We also feel strongly that we help her by having a support system for us. We rely on a support team including family, friends, and people from the school system who work with Jackie. Sometimes we need respite care, an extra set of hands, or a parents’ night out. Our sitters are well trained to work with children like Jackie, and all of our kids look forward to the special playtime. We enjoy coming home relaxed and rejuvenated, and know we are in a better place to cope with any challenges that might arise.

Different is OK

One of the hardest challenges with raising a special needs child is trying to keep people, including us as her parents, from attempting to force her into being a “typical” child. Jackie is different. She will always be different, and I celebrate that difference.

That said, it’s not all roses. There are some thorns. We have struggled with defining what Jackie needs in her school environment. We have also struggled with therapists and psychiatrists who have tried a one-size-fits-all approach to Jackie’s challenges, including the use of medications.

A Trial of Medication

We resisted using any medications for a long time, despite the pressures. When we had our fourth child, things really bottomed out for her. She was in such emotional pain. We decided it was unfair to not at least investigate and try medications. We started out with high hopes, but soon realized that our daughter had become a proverbial guinea pig.

We tried half a dozen medications over the course of 18 months. I know some children receive relief from medication, but Jackie never did. In fact, they had a negative effect on her system and she seemed even worse. It was heartbreaking. We ended the experiment and weaned her off all medication.

Jackie hit a new low while weaning from the medications. Then, after a month, she seemed herself again. She became more in control of her emotions and behaviors, and her humor returned (something I hadn’t quite realized how much I’d missed). She seemed settled. I cannot quite explain it, but she just seemed more like the daughter that we knew and loved – quirks and all.

Two Steps Forward, One Step Back

It’s been about six months, and Jackie continues to improve. She takes two steps forward, then one back (sometimes three back), and then she makes progress again. She was recently able to transition from the special needs school bus to the regular school bus, which was an important milestone for her.

No matter how hard we attempt to prepare her to be confident with her special needs, as she gets older there will always be the pull to be more like a “typical” children. She will always want to be “normal.” We embrace Jackie as she is. We have taught all of our children that we are each unique, and we encourage them to be accepting of others, even those who face challenges that make them difficult to deal with.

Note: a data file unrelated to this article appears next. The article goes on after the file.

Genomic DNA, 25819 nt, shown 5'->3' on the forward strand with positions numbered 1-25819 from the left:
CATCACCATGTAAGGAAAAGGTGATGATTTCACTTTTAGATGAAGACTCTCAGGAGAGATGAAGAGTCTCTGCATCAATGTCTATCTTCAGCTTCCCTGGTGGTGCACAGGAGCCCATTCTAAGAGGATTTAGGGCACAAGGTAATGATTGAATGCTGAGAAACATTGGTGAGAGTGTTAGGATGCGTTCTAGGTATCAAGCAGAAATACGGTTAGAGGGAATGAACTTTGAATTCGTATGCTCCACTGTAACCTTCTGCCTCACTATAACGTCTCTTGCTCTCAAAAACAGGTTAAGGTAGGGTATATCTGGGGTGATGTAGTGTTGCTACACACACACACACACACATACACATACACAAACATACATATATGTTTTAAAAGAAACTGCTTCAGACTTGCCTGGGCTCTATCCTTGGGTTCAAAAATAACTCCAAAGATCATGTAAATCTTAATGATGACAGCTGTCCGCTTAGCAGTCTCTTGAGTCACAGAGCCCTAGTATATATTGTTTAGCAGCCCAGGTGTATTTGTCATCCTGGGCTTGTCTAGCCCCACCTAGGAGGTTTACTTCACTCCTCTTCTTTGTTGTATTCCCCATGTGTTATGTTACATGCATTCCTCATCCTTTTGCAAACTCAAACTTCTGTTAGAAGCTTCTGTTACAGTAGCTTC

Where Children Learn to Communicate

By Dr. James MacDonald, founder of the Communicating Partners Program

**Originally published in the Fall 2007 Special Needs issue of The Journal of API

Teaching girl to readIt is now clear that a child can learn in every social interaction, anywhere. The more a child interacts, the more the child will learn, communicatively and cognitively. The key factor is for the child to have many one-on-one partners who act and communicate in ways the child is capable of and interested in.

While this is true for typically developing children, the exciting finding is that it is also true for many “late-talking” children such as those with Autism, Down syndrome, apraxia, and other delays.

What is Apraxia?

Apraxia is a speech disorder in which a person has trouble saying what he or she wants to say correctly and consistently, and not due to weakness or paralysis of the speech muscles. Developmental apraxia of speech (DAS) differs from developmental delay of speech, in which a child follows the typical path of speech development but more slowly. Children with DAS may have difficulty putting sounds and syllables together in the correct order to form words, or may incorrectly use the varying rhythms, stresses, and inflections of speech that are used to help express meaning.

Many parents and professionals act as though a child, especially one with delays, will only learn to talk with trained professionals in therapy and school. This is a myth that can keep a child from his most important teachers – his family.

Even if a parent has only one hour each day of one-on-one time with his or her child, she still has about 11 times more interactions with her child than professionals who see the child for only one session per week or are managing a classroom full of children. The difference is much more pronounced in the early, most vulnerable years, when parents often have much more than one hour each day with a child. The difference is even greater than 50 times more than direct contact than with professionals (given several hours of contact at home a day). And since children can learn to interact and communicate in every one-on-one interaction, parents clearly have an enormous advantage over professionals in having developmental impact on children.

Even so, many parents believe their child will learn to communicate in the tiny proportion of time they spend with professionals. They will fight hard for an extra half hour of therapy and yet ignore the power they have in their many hours with the child.

Parents usually have very little training as to how they can effectively help their children socialize and communicate. Consequently, it is clear that professionals will have much more developmental impact on children when they educate parents in effective natural teaching strategies.